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Hot chocolate and cheese: an unlikely combo

The sweet aroma of exotic fruits and live seafood. 

The sound of the animatronic Elvis Presley-impersonator, guitar-playing lion. 

The sight of the hulking Campbell’s soup can sitting on a bench, swinging from the ceiling. 

Jungle Jim’s International Market assaults your fives sense before you even get the chance to taste the foreign food. 

Going to Jungle Jim’s once a year is my only family tradition. Every year we pile into two cars, drive 45 minutes across freeways and backroads, then end up walking around the store for hours. But there’s just one reason we’re there. Well, two reasons really. 

Hot chocolate and cheese. 

And when we get home, we combine the two to make the tastiest winter drink out there. 

I know what you’re thinking: Hot chocolate and cheese? Together? That sounds like the most disgusting concoction known to mankind. 

Let me explain. 

First of all, it’s not the typical sugary, American, Swiss-Miss hot chocolate. And it’s not the pre-sliced Kraft American singles. It’s authentic Colombian hot chocolate — bitter and flavored with cinnamon — and a South American melting cheese, like Oaxaca or queso fresco. 

Sure, the drink itself is delicious. But more than that, this strange dish means a lot to me, because it’s really the only connection I have to my heritage. I’m Latina, but I’m a very American Latina. My father moved to the U.S. from Colombia when he was nearly 35 years old, and sometimes it seems like he’s worked so hard to fit in with American mainstream life that he doesn’t want us to embrace his side of the family. I don’t blame him; he’s had to work harder than a lot of people to make his own way in the U.S.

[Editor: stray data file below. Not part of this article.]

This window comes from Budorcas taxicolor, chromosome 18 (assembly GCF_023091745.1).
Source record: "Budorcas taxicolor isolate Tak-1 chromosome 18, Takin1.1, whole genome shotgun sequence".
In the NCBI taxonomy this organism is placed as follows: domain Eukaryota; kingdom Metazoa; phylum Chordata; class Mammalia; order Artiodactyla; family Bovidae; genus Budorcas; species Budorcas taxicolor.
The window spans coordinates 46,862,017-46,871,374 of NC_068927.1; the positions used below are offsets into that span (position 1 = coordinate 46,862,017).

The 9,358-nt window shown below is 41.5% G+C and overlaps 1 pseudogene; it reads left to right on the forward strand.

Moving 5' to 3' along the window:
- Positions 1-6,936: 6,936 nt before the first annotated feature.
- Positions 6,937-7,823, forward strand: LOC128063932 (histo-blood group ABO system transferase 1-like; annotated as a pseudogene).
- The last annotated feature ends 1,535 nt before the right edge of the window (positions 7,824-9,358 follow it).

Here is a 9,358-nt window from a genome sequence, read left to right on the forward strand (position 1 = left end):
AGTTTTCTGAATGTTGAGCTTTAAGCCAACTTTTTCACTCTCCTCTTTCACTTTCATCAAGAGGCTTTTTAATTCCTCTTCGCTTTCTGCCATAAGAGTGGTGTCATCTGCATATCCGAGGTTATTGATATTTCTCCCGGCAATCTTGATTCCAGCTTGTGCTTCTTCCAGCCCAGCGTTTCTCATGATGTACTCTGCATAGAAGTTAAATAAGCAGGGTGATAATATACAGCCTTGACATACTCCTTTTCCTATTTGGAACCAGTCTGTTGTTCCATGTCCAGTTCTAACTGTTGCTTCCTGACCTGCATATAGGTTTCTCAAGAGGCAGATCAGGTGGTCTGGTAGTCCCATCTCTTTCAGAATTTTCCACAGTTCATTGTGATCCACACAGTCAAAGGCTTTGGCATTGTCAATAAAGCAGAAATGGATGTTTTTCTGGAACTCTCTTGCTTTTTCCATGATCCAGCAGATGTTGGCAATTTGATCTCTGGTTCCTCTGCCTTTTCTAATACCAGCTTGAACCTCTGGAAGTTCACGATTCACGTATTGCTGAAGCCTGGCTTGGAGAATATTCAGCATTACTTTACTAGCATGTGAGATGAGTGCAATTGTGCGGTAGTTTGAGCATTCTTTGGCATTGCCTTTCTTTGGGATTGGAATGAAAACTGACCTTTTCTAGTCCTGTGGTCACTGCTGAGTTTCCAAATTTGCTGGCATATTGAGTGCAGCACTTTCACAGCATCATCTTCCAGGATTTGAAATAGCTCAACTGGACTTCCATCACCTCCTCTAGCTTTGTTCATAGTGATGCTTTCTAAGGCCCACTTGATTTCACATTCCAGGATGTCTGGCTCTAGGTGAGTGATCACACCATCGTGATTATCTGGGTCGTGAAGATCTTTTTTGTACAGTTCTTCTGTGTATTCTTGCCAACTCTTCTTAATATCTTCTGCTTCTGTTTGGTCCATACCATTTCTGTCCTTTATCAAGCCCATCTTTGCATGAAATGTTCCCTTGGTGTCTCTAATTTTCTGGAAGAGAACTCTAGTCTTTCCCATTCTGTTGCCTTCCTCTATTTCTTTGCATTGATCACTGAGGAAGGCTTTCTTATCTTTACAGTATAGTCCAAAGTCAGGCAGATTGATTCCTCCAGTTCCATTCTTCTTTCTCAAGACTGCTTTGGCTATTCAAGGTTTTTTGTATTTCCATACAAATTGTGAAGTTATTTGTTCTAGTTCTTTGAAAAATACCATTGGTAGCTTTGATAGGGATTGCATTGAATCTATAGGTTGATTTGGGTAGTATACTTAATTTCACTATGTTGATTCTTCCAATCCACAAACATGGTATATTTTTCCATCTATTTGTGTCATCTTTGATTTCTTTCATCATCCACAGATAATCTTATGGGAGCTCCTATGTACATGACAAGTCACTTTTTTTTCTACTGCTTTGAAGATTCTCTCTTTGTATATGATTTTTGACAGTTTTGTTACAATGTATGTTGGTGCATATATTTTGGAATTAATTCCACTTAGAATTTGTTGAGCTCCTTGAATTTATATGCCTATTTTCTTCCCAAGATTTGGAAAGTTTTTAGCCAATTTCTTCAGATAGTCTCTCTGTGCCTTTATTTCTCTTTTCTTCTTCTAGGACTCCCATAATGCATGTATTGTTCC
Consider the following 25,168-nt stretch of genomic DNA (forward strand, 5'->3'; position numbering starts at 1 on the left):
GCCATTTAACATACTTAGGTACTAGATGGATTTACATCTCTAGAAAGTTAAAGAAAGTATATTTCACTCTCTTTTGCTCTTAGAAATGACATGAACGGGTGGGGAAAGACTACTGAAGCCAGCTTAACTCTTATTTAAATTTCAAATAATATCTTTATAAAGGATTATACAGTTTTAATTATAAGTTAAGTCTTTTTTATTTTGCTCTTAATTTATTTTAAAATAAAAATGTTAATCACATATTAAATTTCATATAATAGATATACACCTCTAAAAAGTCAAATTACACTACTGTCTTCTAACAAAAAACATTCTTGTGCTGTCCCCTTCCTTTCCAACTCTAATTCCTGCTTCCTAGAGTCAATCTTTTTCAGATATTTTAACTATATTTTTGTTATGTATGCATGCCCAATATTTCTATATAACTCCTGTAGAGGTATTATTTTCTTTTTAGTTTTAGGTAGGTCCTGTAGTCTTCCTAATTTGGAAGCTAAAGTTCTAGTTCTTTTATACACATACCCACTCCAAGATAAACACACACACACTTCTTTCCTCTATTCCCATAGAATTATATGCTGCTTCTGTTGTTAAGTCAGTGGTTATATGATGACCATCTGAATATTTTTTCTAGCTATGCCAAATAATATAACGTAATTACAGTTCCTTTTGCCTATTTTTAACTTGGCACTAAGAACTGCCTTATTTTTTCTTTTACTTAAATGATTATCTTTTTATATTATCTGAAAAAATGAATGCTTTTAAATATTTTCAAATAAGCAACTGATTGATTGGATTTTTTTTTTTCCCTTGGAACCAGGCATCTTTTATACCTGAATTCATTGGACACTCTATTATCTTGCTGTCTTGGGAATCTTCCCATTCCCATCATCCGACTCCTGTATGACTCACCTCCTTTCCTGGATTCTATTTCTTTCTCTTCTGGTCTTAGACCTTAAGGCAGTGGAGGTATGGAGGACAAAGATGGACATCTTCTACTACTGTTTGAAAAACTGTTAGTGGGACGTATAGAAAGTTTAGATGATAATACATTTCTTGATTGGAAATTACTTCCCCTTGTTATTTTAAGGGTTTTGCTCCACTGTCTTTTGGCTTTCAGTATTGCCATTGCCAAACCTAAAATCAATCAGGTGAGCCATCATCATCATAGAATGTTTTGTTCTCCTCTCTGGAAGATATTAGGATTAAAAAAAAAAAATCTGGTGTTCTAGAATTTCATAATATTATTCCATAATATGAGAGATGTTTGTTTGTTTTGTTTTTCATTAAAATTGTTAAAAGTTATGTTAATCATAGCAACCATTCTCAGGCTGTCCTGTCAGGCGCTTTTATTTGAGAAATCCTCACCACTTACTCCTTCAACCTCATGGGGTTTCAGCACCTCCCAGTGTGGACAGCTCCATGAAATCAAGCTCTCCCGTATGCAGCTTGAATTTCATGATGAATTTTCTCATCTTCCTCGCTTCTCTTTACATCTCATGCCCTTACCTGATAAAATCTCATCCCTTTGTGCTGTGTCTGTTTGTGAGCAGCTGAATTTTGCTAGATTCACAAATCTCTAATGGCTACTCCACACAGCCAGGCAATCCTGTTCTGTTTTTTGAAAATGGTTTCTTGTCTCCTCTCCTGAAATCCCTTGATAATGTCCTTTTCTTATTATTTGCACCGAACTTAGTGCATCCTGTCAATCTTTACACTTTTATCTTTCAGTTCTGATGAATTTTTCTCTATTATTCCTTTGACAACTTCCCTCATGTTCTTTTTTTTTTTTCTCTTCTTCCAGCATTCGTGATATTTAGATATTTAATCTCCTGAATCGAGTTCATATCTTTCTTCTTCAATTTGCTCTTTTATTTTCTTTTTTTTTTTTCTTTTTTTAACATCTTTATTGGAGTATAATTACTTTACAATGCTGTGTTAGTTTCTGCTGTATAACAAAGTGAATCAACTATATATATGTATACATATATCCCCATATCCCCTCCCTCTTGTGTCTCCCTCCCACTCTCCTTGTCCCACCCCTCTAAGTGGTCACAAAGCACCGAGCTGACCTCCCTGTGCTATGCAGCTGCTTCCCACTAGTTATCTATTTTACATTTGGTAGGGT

So without any other ties to the Hispanic half of myself, working with my dad at the kitchen stove to create the perfect pot of foaming chocolate stands as a way to embrace that part of me. 

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That’s the power of food. 

But the ingredients aren’t the only thing specific to Colombia. The technique is a whole other battle — a battle I lost on Christmas day when making hot chocolate for my family this past year. 

When you make this drink, the foam is the most important part. Each mug has to have a layer of foam on top. To get the foam, you use a special wooden whisk called a “molinillo madera.” After you melt the chocolate in the pan with some water, milk and sugar, you twist the whisk in the pan until you get a small simmer and you can see foam forming. 

When my dad makes the hot chocolate, the foam takes up every ounce of his attention. Ladling the hot, sugary liquid into our mugs isn’t enough — he has to take special care that each cup has a strong layer of foam on the top. 

While he dishes up the drinks, I take my place as the American-Latina and perform the easy task of cutting the cheese (literally) into half-inch thick slices. 

Then, my family sits together, eating gooey cheese covered in liquid chocolate. 

Though this year we couldn’t have our five senses attacked upon entrance to Jungle Jim’s because of COVID-19 (we bought the ingredients locally instead), my siblings and I found ourselves thinking about how the only recipe from our heritage comes across as a disgrace to the hot chocolate community. 

Yet we will love and cherish those flavors until the end. 

penaml@miamioh.edu

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